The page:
Can you drink the tap water in Brazil?
In general, no.
The US Center for Disease Control's travel advisory recommends avoiding tap water and drinking bottled or disinfected water in Brazil (source).
Like all countries though, water accessibility, sanitation, and treatment vary widely from location to location, so we encourage looking for specific city information.
What do people in Brazil think about the tap water?
Tap water in Brazilian cities such as Rio and São Paulo is generally safe to drink, but it tastes awful. In remote areas, tap water may be suspect. Many hotels and guesthouses filter their water – be sure to inquire about the status where you’re staying. Vigorous boiling for one minute is the most effective means of water purification, though you can also use a water filter, ultraviolet light (such as a steripen) or iodine pills.
Tap water varies from place to place, (from contaminated, saline or soaked with chlorine to plain drinkable) and Brazilians themselves usually prefer to have it filtered.
In airports, bus stations, as well as many of the cheaper hotels, it is common to find drinking fountains (bebedouro), although not always safe. In hostel kitchens, look for the tap with the cylindrical filter attached. In more expensive hotels, there is often no publicly accessible fountain, and bedrooms contain minibars — selling you mineral water at extremely inflated prices.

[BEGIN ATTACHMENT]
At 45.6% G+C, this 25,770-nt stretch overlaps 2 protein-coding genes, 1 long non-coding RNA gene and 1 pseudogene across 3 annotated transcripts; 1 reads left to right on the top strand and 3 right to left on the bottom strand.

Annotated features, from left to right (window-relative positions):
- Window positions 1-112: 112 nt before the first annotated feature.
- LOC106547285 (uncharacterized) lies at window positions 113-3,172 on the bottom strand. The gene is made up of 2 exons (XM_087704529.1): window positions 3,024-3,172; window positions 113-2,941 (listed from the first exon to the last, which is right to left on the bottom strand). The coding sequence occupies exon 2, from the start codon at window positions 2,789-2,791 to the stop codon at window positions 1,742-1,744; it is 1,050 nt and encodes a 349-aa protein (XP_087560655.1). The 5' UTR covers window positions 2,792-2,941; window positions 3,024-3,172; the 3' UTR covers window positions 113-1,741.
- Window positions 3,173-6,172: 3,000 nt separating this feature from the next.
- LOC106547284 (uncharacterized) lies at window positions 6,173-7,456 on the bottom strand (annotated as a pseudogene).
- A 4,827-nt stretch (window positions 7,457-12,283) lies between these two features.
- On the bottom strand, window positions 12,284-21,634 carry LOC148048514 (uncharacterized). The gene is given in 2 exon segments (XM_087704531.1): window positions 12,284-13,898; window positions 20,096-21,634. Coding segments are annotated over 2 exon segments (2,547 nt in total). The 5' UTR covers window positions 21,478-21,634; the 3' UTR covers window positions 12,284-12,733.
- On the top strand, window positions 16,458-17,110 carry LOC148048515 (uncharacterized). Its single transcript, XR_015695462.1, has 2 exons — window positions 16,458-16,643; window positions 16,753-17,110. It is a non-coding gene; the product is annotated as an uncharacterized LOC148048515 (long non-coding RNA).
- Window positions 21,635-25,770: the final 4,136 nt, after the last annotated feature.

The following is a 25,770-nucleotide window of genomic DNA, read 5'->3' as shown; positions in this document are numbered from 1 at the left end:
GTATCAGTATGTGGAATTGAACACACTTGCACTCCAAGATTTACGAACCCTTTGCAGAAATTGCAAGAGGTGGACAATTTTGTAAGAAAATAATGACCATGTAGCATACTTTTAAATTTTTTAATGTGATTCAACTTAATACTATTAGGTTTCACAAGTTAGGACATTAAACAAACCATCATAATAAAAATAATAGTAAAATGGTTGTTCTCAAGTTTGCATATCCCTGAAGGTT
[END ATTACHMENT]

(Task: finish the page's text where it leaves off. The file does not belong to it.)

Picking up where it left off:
The most commonly searched cities in Brazil are:
For a full list of cities in Brazil, scroll to the bottom of this post or click here.
World Health Organization Brazil Water Summary
The World Health Organization estimates that 98 percent of Brazil have access to drinkable tap water.
In Brazil, like in most countries, clean tap water availability is much higher in urban areas than in rural areas, with urban area availability averages at 92%.
World Health Organization's 2017 Brazil Water Data
The World Health Organization data on water quality and availability throughout Brazil includes the national average, averages for urban population centers, and averages for rural areas.
|Safely Managed||A location that safe, drinkable water that is free of biological or chemical contaminants available on premise.|
|At Least Basic||Safe drinkable water is available within 30 minutes from the location|
|Limited||It would take more than 30 minutes from the location to access safe, drinkable water.|
|Year||Population in 1000s||Safely managed||At Least Basic||Limited|
What Do People In Brazil Think About The Tap Water?
Travelers and residents of Brazil have rated the water quality and pollution as follows, according to subjective survey data.
A score of 100% is considered very high, and a score of 0% is very low. Please be cautious that "moderate to very high" water pollution is bad and the higher the rate of water quality the better.
|Drinking Water Pollution and Inaccessibility||38%||Moderate|
|Drinking Water Quality and Accessibility||62%||Moderate|
View our tap water report on all cities in Brazil
- Sao Thome das Letras
- Santa Elena de Uairen
- Sao Luis
- Sao Miguel do Gostoso
- Sao Sebastiao
- Porto de Galinhas
- Praia da Pipa
- Praia do Forte
- Praia do Rosa
- Presidente Figueiredo
- Rio Branco
- Rio Grande
- Sao Gabriel da Cachoeira
- Sao Joao del Rei